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ToC Critic’s Pick: Dierks Bentley, ‘Black’

Black Dierks Bentley Critics Pick
Capitol Nashville

Dierks Bentley‘s Black album relies on a few candles to light an otherwise dark-as-night project. Few albums have been so appropriately named. Black finds Bentley, yearning, hurting, weeping and loving.

And drinking. There may not be a true beer-in-the-air party song a la “Drunk on a Plane” on Bentley’s eighth studio album, but he gets plenty boozy in its sequel “Somewhere on the Beach,” as well as drunk-dialing, sneaky “What the Hell Did I Say.”

“Freedom” is a song that ties everything together. The thumping country-rock anthem offers lyrics to gnaw on inside a big contagious production. Later “Mardi Gras” — a jazzy love metaphor that features Trombone Shorty’s wobbly sounds — does something similar, and on paper may be a better of the two songs. It’s hard to deny a song called “Freedom” however, and Bentley’s live fans don’t. It’s a hit at concerts.

The title track, “I’ll Be the Moon” and “Why Do I Feel” are the soul of this project, while bittersweet ballads like “Different for Girls” and “Can’t Be Replaced” are the heart. Like he did on songs like “Riser” and “I’ll Hold On,” Bentley closes his eyes and bares his emotional scars. Each is personal. A red-hot love song (“Black”) is as convincing as a cheater’s torment (“I’ll Be the Moon”) and slow country heartbreaker.

“So why do I feel, like you’re slipping away / So dark in my heart girl / Too many times torn apart girl / I wanna believe, what you’re trying to say / Girl I’m trying to listen don’t want my suspicions to drive you away,” he sings on “Why Do I Feel.”

Every song plays upon one of Bentley’s emotions. There’s pleasing diversity on Black, and a true exploration of sound without straying too far from the sparse, bluegrass-tinged style he’s slowly cultivated since Up On the Ridge.

The Singles:

“Somewhere on a Beach” is the lead single from Black, and while Bentley’s two previous singles have been slower, more introspective songs, this track is more reflective of “Drunk on a Plane.”

One day before releasing Black, Bentley revealed that “Different for Girls” would be the follow-up single to this No. 1 hit. Elle King joins him on the mid-tempo cut about how women love different. He told Taste of Country why he went after the rocker:

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The Producer:

Ross Copperman returns to produce his second Dierks Bentley album. Copperman was at the helm of Riser, the singer’s most successful album to date. This came after six albums produced by Brett Beavers.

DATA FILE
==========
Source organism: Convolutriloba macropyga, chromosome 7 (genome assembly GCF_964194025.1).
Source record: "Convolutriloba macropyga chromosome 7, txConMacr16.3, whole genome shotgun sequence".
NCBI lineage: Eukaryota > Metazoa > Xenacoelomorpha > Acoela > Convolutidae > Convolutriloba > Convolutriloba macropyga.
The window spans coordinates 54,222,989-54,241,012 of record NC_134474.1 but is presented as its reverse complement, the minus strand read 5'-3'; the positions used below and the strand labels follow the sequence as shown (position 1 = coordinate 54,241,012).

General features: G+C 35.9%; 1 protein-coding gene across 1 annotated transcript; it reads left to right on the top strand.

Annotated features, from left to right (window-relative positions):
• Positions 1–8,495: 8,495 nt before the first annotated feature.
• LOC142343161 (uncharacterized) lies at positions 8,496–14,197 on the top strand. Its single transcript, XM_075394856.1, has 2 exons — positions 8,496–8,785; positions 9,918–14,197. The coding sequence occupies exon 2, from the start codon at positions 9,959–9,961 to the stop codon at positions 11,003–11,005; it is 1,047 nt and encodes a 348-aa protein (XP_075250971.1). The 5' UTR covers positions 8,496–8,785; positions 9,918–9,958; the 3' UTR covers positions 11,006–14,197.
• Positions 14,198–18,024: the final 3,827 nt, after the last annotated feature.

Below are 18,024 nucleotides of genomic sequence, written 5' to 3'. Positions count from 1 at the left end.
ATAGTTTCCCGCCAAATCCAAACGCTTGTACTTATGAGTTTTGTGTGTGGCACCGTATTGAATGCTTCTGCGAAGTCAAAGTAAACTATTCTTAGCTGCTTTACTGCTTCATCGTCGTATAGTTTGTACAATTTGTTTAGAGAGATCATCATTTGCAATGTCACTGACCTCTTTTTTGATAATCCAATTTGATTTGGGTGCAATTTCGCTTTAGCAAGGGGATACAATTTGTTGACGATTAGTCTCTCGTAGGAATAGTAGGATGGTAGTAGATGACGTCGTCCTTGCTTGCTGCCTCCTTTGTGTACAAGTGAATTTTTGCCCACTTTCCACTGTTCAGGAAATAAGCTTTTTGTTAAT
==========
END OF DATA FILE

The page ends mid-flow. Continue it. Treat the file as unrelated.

The Songs:

Bentley says the songs on Black will continue to be deeply personal and perhaps even darker than those on Riser. That the album’s title is also his wife’s maiden name.

“The songs on Black range from the lonesomeness of an impossible relationship to ones that describe the feeling of finding that person that makes you forget the one that broke your heart,” the 40-year-old says.

1. “Black” (Ashley Gorley, Ross Copperman, Dierks Bentley) — The sexy love song everyone expected from this title track. It’s a beat-heavy song that’s a fine representative of what’s to come.

2. “Pick Up” (Jaren Johnston, Jimmy Robbins, Andrew Dorff) — Sonically this song feels like “Somewhere on the Beach,” but lyrically it’s about getting back together with an ex.

3. “I’ll Be the Moon” (feat. Maren Morris) (Heather Morgan, Matt Dragstrem, Ryan Hurd) — One of the darkest cheating songs you’ll ever hear, made better by a riveting music video.

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4. “What the Hell Did I Say” (Copperman, Josh Kear, Chris Tompkins) — An uptempo jam with a variety of influences.

5. “Somewhere on a Beach” (Michael Tyler, Jaron Boyer, Alexander Palmer, Dave Kuncio, Josh Mirenda) 

6. “Freedom” (Gorley, Copperman, Bentley) — Another drum-heavy jam that celebrates freedom in all its various forms. It could be this album’s “Home,” but it’s more arresting.

7. “Why Do I Feel” (Dan Wilson, Copperman, Bentley) — Slow and dark, this ballad finds Bentley asking why he always messes with something good.

8. “Roses and a Time Machine” (Luke Dick, Adam James) — A country-rocker that will sound great live in 2016. Bentley sings about wishing he could go back in time and ask forgiveness. There’s even a clever Back to the Future reference.

9. “All the Way to Me” (Dick, Scooter Carusoe, Bentley) — A great beat with familiar rhymes.

10. “Different for Girls” (feat. Elle King) (Shane McAnally, J.T. Harding) — The undeniable standout track on Black. Bentley and King’s voices mix like bourbon and sweet tea. It’s a sensitive lyric that will hit fans in the heart.

11. “Mardi Gras” (feat. Trombone Shorty) (Natalie Hemby, Steven Moakler, Bentley) — Natalie Hemby’s backing vocals standout on a song that compares a girl to the wild time at Mardi Gras. It’s an original lyric on an arrangement that will sound great live.

12. “Light It Up” (Jessi Alexander, Copperman, Bentley) — A big, anthemic love song.

13. “Can’t Be Replaced” (Hillary Lindsey, Luke Laird, Bentley) — The song that will make you cry. This slow, introspective album closer mentions his dog Jake during the final verse, and Bentley explains that he can’t listen without tearing up:

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